In February 2019, the Dow Jones company received some unfavorable publicity when it was announced that they had inadvertently exposed 2.4 million records of sensitive information about businesses and individuals. The data was stored in a search database that was incorrectly configured and therefore publicly accessible in the Dow Jones cloud in Amazon AWS.
Unfortunately, the mistake Dow Jones made is not uncommon. Many organizations have similarly improper configurations in their AWS cloud infrastructure, with a host of potential security incidents looming. Other common security mistakes organizations make include:
- Access credentials of employees not disabled when access no longer needed.
- Security keys stored unencrypted in application code or on disk.
- Network ports open unnecessarily to the public Internet.
- Insecure protocols used in the transmission of sensitive data.
- Servers improperly placed in public subnets.
Security Matters & More
The reasons behind the security mistakes are often the organization taking shortcuts without fully realizing the security threat potential or the organization simply not completely understanding how to properly architect their infrastructures in the public cloud. The latter reason is understandable given both the newness of the public cloud and the differences between on-premise architectures and cloud architectures. What worked on-premise might not be appropriate in the public cloud.
Add to this the fact that AWS is evolving at a furious rate. In 2008, AWS introduced 24 new features to their cloud offering. In 2019, AWS introduced over 1800 new features. The pace of innovation is staggering, and it can be difficult for organizations to keep up with new capabilities in AWS. This is unfortunate since many of the new features are actually designed to help organizations avoid making costly mistakes. In the area of security, AWS Macie and AWS GuardDuty are a couple of recent new services that could help detect potential security threats to a system implemented in AWS.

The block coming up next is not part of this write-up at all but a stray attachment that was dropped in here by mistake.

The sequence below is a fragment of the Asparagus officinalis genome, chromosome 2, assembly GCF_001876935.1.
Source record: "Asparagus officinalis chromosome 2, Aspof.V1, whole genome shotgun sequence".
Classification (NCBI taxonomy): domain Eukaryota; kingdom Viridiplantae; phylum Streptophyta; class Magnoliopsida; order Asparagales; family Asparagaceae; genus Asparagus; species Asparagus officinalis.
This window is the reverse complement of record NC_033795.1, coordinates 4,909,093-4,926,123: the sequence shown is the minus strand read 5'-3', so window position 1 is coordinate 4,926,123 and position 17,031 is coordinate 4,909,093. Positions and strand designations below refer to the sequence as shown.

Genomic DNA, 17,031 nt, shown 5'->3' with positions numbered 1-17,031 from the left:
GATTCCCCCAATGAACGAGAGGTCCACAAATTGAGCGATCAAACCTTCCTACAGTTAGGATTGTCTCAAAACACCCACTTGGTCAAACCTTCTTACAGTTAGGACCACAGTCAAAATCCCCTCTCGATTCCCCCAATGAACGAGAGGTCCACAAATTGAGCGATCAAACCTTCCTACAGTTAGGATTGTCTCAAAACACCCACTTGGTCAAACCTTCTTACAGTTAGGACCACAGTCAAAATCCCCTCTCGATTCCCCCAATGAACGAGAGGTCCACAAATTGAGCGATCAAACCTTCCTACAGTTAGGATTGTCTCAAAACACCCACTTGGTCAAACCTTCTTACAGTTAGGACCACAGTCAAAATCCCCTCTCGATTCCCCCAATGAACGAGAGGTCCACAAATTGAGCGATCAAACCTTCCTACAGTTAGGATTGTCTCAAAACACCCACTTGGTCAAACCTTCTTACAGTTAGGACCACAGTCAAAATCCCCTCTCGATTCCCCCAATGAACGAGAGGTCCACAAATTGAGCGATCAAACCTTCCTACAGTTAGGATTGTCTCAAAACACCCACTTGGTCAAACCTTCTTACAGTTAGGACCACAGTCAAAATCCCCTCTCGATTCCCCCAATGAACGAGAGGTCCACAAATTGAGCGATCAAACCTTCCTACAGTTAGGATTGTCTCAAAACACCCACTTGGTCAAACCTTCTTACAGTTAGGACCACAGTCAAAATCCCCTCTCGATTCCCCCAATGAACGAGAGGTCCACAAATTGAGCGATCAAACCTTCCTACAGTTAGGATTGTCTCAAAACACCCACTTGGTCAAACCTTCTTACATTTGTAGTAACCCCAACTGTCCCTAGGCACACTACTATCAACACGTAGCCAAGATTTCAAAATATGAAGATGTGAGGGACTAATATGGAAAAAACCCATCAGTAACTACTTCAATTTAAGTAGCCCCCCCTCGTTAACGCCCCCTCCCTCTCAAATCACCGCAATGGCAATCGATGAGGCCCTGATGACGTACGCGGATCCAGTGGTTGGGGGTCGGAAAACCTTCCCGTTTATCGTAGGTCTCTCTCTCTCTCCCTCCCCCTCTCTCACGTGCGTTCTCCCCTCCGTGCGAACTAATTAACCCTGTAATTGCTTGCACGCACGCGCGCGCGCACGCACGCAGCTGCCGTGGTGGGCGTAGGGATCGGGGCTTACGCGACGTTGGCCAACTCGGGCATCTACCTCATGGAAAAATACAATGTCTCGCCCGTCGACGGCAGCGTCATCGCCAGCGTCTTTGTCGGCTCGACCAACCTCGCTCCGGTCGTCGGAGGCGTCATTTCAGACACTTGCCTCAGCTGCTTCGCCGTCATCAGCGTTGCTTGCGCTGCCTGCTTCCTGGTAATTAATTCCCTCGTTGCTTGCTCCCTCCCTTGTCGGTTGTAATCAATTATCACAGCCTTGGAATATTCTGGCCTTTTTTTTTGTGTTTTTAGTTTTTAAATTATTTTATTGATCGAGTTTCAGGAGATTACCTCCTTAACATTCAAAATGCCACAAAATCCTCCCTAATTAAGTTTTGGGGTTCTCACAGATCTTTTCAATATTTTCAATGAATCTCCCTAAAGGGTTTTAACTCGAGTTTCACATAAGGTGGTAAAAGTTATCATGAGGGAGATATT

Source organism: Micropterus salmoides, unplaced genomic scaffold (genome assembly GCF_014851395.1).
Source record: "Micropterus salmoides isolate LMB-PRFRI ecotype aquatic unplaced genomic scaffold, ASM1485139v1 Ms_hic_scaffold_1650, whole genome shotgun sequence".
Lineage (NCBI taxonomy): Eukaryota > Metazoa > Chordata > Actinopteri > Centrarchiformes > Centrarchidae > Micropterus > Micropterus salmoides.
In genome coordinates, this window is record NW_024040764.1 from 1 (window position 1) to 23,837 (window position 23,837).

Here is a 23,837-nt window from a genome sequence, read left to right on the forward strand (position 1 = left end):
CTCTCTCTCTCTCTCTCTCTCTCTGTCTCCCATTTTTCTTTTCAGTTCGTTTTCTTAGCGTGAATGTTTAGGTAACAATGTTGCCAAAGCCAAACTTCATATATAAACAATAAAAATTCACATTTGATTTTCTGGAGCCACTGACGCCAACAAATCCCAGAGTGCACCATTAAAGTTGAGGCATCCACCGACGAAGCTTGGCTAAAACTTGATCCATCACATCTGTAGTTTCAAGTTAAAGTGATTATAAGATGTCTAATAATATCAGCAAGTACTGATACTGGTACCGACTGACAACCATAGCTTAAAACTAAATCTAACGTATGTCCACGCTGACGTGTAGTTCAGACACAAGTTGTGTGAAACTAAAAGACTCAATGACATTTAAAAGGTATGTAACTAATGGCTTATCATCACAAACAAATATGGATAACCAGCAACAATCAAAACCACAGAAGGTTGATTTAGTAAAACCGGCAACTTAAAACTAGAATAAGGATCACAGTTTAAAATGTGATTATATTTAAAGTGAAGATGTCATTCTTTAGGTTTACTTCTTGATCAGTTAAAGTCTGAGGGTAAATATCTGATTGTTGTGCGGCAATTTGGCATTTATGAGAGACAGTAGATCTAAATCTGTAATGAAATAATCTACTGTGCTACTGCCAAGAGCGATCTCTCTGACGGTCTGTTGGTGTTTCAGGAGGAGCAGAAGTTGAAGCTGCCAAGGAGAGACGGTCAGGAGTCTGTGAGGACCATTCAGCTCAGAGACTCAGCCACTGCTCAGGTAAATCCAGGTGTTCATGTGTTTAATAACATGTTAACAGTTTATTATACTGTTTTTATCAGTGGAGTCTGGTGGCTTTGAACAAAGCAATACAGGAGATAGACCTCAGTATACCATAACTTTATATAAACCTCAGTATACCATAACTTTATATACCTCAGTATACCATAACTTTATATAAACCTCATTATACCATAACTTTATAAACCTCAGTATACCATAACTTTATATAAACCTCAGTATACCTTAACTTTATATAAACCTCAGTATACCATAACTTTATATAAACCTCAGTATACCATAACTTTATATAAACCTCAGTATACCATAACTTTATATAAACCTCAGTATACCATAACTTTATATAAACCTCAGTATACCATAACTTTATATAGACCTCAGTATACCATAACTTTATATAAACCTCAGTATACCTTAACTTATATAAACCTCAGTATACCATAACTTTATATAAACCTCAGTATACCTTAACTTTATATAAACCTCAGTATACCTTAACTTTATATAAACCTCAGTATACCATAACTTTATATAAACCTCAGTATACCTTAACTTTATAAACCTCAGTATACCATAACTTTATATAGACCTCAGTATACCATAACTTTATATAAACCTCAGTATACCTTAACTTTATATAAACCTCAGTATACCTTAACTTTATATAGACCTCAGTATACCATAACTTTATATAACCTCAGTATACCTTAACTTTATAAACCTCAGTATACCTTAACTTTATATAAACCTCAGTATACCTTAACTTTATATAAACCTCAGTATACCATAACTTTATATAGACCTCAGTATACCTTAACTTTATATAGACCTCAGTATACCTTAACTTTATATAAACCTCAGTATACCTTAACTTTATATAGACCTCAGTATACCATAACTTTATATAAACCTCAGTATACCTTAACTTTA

Cloud architecture and implementation missteps made by organizations are not just security related. An organization may be significantly overpaying for their AWS resources by over-provisioning resources beyond necessary capacity. System outages occur (or could potentially occur) due to the architecture not being able to scale quickly enough in response to sudden increases in demand. Application performance may be suffering needlessly due to not taking advantage of appropriate AWS services.
You Only Know What You Know
In many cases, organizations are unaware of the lurking problems in their architecture or simply do not know how to appropriately address the issues. Organizations are strapped for time and personnel to keep up with new features. But more critically, designing cloud-native architecture requires adopting new design paradigms and processes.